Characterizing and computing stable models of logic programs: The non-stratified case

02/21/2014 ∙ by Gianpaolo Brignoli, et al. ∙ Università degli Studi dell'Aquila Università degli Studi di Milano 0

Stable Logic Programming (SLP) is an emergent, alternative style of logic programming: each solution to a problem is represented by a stable model of a deductive database/function-free logic program encoding the problem itself. Several implementations now exist for stable logic programming, and their performance is rapidly improving. To make SLP generally applicable, it should be possible to check for consistency (i.e., existence of stable models) of the input program before attempting to answer queries. In the literature, only rather strong sufficient conditions have been proposed for consistency, e.g., stratification. This paper extends these results in several directions. First, the syntactic features of programs, viz. cyclic negative dependencies, affecting the existence of stable models are characterized, and their relevance is discussed. Next, a new graph representation of logic programs, the Extended Dependency Graph (EDG), is introduced, which conveys enough information for reasoning about stable models (while the traditional Dependency Graph does not). Finally, we show that the problem of the existence of stable models can be reformulated in terms of coloring of the EDG.



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Background definitions

The stable model semantics [Gelfond & Lifschitz 1988] is a view of logic programs as sets of inference rules (more precisely, default inference rules), where a stable model is a set of atoms closed under the program itself. Alternatively, one can see a program as a set of constraints on the solution of a problem, where each stable model represents a solution compatible with the constraints expressed by the program. Consider the simple program . For instance, the first rule is read as “assuming that both and are false, we can conclude that is true.” This program has two stable models. In the first, is true while and are false; in the second, is true while and are false.

Unlike with other semantics, a program may have no stable model, i.e., be contradictory, like the following: , where no set of atoms is closed under the rules. It is important to make sure that a program admits stable models before attempting to perform deduction. Inconsistency may arise, realistically, when programs are combined: if they share atoms, a subprogram like that above may surface in the resulting program.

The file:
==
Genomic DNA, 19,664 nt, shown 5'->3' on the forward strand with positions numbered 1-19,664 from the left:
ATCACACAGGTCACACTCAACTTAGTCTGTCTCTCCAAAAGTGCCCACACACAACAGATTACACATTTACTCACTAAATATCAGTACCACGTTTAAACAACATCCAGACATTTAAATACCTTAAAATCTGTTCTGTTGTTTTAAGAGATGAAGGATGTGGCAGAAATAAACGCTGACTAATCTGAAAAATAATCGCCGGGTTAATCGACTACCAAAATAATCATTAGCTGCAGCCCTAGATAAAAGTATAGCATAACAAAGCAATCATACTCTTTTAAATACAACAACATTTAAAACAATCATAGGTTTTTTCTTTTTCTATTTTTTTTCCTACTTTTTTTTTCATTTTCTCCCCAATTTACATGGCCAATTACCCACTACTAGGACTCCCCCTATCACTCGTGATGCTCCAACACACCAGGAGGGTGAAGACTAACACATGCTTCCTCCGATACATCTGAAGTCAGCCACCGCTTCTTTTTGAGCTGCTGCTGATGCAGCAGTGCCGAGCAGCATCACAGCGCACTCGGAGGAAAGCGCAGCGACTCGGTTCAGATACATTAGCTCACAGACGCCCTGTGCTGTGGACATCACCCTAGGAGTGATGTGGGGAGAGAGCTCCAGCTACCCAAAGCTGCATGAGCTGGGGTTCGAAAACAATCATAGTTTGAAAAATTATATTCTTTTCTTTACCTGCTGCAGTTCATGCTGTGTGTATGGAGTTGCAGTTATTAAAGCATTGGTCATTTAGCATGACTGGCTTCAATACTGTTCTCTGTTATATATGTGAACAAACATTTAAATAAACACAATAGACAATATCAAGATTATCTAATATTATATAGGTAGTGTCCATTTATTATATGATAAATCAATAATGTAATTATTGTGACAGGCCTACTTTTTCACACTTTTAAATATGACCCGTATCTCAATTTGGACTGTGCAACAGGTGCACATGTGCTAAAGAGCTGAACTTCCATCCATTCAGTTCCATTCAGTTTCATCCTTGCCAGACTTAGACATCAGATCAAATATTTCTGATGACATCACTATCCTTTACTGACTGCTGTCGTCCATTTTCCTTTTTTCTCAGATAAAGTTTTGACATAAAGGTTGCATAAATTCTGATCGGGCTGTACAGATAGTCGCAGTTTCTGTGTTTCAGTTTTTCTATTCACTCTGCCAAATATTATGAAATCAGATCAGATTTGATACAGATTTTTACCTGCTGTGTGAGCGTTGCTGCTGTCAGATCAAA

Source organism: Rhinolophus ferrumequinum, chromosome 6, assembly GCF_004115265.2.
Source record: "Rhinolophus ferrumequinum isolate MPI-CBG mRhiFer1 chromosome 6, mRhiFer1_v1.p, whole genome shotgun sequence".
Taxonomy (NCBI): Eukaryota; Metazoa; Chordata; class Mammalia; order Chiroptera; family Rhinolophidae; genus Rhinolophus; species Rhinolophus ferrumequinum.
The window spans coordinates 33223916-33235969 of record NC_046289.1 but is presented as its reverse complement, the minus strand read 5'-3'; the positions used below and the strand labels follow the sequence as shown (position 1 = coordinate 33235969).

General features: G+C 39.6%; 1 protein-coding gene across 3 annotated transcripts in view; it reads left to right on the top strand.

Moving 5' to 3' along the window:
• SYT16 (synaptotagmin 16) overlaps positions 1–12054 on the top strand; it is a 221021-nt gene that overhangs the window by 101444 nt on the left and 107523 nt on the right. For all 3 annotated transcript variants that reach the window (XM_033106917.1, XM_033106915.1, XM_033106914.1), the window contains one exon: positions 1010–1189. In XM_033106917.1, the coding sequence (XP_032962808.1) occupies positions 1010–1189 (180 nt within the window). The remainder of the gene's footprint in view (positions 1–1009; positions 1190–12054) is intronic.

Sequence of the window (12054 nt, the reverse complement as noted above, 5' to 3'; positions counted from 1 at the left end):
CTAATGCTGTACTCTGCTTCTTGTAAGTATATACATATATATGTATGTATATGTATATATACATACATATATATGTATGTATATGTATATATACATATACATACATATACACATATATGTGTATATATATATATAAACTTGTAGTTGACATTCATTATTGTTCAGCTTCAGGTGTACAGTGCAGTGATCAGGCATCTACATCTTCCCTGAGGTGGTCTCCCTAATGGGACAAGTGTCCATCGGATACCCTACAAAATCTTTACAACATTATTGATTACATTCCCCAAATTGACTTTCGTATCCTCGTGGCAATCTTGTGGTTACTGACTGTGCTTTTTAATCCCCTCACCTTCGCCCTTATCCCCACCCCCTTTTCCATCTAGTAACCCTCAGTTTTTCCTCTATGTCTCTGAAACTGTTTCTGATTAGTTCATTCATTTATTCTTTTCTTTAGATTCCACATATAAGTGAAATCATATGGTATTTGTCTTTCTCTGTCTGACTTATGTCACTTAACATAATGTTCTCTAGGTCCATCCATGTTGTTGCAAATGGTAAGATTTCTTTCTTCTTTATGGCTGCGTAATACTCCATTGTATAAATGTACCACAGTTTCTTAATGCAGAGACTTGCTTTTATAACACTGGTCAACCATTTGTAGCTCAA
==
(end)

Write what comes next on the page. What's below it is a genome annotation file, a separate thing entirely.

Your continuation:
In this paper we consider, essentially, the language for deductive databases, which is more restricted than traditional logic programming. As discussed in [Marek & Truszczyński 1999], this restriction is not a limitation at this stage.

A rule (clause) is defined as usual, and can be seen as composed of a conclusion , and a set of conditions , the latter divided into positive conditions and negative conditions .

For syntax and semantics of logic programs with negation (general, or normal logic programs), and for the definition of Dependency Graph (DG), the reader may refer for instance to [Apt & Bol 1994] and to the references therein.

For the sake of clarity however, let us report the definition of stable models. We start from the subclass of positive programs, i.e. those where, for every rule , .

Definition 1

(Stable model of positive programs)

The stable model of a positive program is the smallest subset of such that for any rule in : .

Positive programs are unambiguous, in that they have a unique stable model, which coincides with that obtained applying other semantics.

Definition 2

(Stable models of programs)

Let be a logic program. For any set of atoms, let be a program obtained from by deleting (i) each rule that has a formula ‘’ in its body with , and (ii) all formulae of the form ‘’ in the bodies of the remaining rules.

does not contain “not,” so that its stable model is already defined. If this stable model coincides with , then we say that is a stable model of . In other words, the stable models of are characterized by the equation:

Programs which have a unique stable model are called categorical.

In the literature, the main (sufficient) condition to ensure the existence of stable models is call–consistency, which is summarized as follows: no atom depends

on itself via an odd number of negative conditions.

Proposition 1

[Dung 1992] A [normal] logic program has a stable model if it is call–consistent.

More results along the lines of Proposition 1 are found in [Dung 1992]. However, this condition is quite restrictive, as there are programs with odd cycles (in the sense described above) that have one or more stable models. See Example 1 below.